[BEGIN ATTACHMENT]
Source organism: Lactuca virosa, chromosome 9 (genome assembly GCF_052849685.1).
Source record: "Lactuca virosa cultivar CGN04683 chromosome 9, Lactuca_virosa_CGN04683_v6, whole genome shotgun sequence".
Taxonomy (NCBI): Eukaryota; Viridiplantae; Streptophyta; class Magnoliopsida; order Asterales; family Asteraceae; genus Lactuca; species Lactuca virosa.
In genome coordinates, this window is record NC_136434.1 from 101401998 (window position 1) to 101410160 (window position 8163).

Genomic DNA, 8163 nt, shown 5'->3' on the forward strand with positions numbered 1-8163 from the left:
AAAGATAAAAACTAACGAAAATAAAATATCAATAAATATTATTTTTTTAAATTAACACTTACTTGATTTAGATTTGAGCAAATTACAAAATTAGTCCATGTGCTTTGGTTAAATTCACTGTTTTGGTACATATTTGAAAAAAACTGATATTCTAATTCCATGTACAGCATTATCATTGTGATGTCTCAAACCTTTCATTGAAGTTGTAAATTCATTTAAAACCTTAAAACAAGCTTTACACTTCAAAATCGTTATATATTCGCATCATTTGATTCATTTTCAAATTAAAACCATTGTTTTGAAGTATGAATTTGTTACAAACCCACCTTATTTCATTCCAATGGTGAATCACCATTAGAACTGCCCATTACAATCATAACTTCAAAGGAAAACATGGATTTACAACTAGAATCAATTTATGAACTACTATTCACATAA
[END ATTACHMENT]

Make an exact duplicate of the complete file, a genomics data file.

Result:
Source organism: Lactuca virosa, chromosome 9 (genome assembly GCF_052849685.1).
Source record: "Lactuca virosa cultivar CGN04683 chromosome 9, Lactuca_virosa_CGN04683_v6, whole genome shotgun sequence".
Taxonomy (NCBI): Eukaryota; Viridiplantae; Streptophyta; class Magnoliopsida; order Asterales; family Asteraceae; genus Lactuca; species Lactuca virosa.
In genome coordinates, this window is record NC_136434.1 from 101401998 (window position 1) to 101410160 (window position 8163).

Genomic DNA, 8163 nt, shown 5'->3' on the forward strand with positions numbered 1-8163 from the left:
AAAGATAAAAACTAACGAAAATAAAATATCAATAAATATTATTTTTTTAAATTAACACTTACTTGATTTAGATTTGAGCAAATTACAAAATTAGTCCATGTGCTTTGGTTAAATTCACTGTTTTGGTACATATTTGAAAAAAACTGATATTCTAATTCCATGTACAGCATTATCATTGTGATGTCTCAAACCTTTCATTGAAGTTGTAAATTCATTTAAAACCTTAAAACAAGCTTTACACTTCAAAATCGTTATATATTCGCATCATTTGATTCATTTTCAAATTAAAACCATTGTTTTGAAGTATGAATTTGTTACAAACCCACCTTATTTCATTCCAATGGTGAATCACCATTAGAACTGCCCATTACAATCATAACTTCAAAGGAAAACATGGATTTACAACTAGAATCAATTTATGAACTACTATTCACATAA